Another example that underscores Bush's apparent permissiveness is the way he dealt with Colin Powell when the two revealed a policy discrepancy on the subject of North Korea earlier this month. Powell got out ahead of the president when he said that there were "promising elements" left on the table in Bill Clinton's unfinished arms control negotiations. Bush repudiated the position the following day when he met with South Korea's President Kim Dae Jung. Challenging Kim's policy of détente, Bush said he had no interest in a quick resumption of negotiations with the North.
As one would expect, Powell quickly fell in line behind Bush's stated position, which according to news reports reflects more of the viewpoint of Secretary of Defense Donald Rumsfeld. But Bush didn't try to punish Powell or shame him for straying from the reservation. The president never expressed any unhappiness that the divergence in views became public. On the other hand, this may not say very much about Bush's appreciation of nonconformists. Powell is a political superstar with a power base independent of the administration. For Bush to slap his wrist for speaking out of turn would be downright foolhardy.
Another widely reported episode supports the contrary thesis--that Bush is intolerant. Last week, when the president reversed his campaign pledge to limit carbon dioxide emissions from power plants, he made it appear that he had no interest in hearing a genuine debate. He also managed to utterly humiliate his leading person on the other side of the topic, Christine Todd Whitman, whom he appointed to head the Environmental Protection Agency. Whitman had touted Bush's campaign promise as evidence of the president's seriousness about global warming. In consultation with Cheney, his chief economic adviser, Lawrence Lindsay, Energy Secretary Spencer Abraham, and pro-industry senators--but not Whitman--Bush decided that increasing energy supplies was more important. According to a news report, Whitman found out about his decisions when a friend forwarded an e-mail message from industry lobbyists who were congratulating each other on their victory. Reportedly, Whitman went to Bush privately and asked him to reconsider, but to no avail. She subsequently issued a lame statement supporting his decision.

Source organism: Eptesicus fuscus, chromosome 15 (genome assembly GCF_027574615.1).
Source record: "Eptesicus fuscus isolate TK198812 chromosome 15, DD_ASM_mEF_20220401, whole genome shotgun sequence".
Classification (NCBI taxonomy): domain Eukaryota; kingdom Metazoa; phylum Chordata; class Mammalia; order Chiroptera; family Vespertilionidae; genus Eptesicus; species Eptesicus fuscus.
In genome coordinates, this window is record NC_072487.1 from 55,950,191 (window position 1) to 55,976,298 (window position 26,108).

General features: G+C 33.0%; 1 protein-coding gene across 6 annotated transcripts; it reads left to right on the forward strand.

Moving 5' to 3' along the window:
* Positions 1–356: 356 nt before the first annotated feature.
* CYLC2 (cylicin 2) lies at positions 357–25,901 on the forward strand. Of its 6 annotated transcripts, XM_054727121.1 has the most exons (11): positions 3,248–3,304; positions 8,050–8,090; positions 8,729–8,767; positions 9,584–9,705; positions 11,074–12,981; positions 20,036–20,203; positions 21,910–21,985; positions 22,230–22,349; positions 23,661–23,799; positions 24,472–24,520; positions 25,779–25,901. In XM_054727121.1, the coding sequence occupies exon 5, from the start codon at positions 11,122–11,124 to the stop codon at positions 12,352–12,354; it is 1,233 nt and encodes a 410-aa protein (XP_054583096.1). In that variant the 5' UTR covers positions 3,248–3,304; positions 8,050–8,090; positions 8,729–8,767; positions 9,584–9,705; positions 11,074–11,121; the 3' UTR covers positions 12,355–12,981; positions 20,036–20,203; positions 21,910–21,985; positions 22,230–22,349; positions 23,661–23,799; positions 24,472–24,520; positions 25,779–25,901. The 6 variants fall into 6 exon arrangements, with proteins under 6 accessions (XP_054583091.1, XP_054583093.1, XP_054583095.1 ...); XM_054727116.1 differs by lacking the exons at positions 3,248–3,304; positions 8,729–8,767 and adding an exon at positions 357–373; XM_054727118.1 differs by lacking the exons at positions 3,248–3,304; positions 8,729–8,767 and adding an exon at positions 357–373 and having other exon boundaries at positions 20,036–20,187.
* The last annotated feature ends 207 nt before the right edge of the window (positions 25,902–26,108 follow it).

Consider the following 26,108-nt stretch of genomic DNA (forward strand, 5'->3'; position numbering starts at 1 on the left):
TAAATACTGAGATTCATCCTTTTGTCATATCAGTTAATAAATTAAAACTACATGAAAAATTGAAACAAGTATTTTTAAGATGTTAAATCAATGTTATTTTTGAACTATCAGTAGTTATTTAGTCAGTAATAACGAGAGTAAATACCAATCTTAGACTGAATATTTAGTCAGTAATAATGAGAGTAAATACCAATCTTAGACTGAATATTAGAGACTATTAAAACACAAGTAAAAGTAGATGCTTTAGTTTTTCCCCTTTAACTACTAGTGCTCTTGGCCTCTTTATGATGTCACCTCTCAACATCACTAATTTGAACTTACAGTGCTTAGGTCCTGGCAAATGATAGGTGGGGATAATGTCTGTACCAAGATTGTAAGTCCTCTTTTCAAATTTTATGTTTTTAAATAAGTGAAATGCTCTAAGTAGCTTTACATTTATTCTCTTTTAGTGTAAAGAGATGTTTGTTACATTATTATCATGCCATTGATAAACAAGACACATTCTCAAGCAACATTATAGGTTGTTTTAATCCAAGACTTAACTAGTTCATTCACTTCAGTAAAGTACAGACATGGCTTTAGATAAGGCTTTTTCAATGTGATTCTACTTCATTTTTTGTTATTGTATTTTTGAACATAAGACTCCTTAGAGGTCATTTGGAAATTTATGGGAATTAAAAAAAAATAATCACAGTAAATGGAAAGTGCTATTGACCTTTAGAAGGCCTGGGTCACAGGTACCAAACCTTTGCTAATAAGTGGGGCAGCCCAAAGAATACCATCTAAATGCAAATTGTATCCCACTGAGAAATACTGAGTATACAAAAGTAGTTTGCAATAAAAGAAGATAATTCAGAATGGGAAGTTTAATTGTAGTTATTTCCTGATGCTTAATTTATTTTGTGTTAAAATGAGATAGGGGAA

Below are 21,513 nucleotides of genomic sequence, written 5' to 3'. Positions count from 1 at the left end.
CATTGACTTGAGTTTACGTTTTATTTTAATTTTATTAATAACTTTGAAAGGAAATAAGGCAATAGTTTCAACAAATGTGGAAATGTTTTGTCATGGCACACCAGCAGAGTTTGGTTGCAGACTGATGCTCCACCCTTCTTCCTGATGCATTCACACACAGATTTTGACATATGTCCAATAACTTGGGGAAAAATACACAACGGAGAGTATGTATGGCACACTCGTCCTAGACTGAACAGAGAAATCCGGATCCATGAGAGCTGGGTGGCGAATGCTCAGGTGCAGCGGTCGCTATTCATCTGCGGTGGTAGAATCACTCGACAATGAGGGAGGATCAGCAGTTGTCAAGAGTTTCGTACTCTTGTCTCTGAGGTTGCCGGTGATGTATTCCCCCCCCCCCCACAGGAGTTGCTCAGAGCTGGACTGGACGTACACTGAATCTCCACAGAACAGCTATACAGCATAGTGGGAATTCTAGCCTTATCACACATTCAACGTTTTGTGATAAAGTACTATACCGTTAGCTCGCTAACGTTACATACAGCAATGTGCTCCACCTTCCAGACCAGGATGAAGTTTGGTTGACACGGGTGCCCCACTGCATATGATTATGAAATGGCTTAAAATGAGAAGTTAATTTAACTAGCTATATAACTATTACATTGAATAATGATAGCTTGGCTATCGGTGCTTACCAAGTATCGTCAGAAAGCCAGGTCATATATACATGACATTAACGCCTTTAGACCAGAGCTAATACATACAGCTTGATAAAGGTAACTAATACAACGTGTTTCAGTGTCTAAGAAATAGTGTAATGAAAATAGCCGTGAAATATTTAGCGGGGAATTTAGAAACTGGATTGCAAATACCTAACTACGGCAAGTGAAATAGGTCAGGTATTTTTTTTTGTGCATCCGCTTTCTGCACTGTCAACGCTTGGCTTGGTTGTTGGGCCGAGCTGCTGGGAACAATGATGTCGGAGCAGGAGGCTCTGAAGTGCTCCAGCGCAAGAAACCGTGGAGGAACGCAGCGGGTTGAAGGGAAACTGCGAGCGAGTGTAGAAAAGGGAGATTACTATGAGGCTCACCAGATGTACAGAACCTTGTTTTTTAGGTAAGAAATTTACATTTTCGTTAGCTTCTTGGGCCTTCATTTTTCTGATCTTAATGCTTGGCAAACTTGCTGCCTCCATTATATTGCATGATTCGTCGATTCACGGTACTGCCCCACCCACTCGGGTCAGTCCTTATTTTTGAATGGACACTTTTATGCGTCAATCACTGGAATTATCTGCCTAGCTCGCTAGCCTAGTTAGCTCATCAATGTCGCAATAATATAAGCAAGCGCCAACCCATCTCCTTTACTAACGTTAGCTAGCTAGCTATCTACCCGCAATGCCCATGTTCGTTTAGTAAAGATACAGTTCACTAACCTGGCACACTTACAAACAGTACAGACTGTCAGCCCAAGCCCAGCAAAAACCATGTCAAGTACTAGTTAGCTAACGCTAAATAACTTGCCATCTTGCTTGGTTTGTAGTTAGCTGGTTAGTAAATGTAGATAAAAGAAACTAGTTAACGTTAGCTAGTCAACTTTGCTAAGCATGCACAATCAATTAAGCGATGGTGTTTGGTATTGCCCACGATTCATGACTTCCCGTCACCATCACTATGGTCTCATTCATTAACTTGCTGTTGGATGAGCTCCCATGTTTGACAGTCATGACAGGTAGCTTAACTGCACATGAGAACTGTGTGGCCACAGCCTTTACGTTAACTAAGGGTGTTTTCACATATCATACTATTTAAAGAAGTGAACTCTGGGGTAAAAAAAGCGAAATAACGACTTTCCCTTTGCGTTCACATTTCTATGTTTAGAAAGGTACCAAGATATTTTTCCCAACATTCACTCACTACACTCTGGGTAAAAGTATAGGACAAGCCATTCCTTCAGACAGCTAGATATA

This hardly conforms to Bush's model for effectively channeling disagreement. For a Cabinet officer, the only thing more mortifying than being overruled in your own area of expertise is being out of the loop on the decision. By handling the issue the way he did, Bush not only shamed his top environmental adviser, he made an involuntary rebel--and something of a martyr--of her. Whitman remains in her post, but as a factotum rather than a real policy-maker. No one supposes she has any real influence over major administration decisions. To others in the administration, the message of this episode is clear. Despite Bush's rhetoric about the value of disagreement, docility is all he really desires from his Cabinet.
Perhaps Whitman's harsh handling was an isolated example. Bush may have rebuked his EPA chief because he felt, not unreasonably, that she was trying to maneuver him into making the decision she wanted by acting as if it were a foregone conclusion. He may have simply goofed up and mishandled the situation. The jury is still out on the larger question of how much dissent the president really wants. But the Whitman incident points to a more worrisome conclusion. Bush may be someone who pays lip service to the value of a frank exchange of views--but in practice prefers obedience and conformity.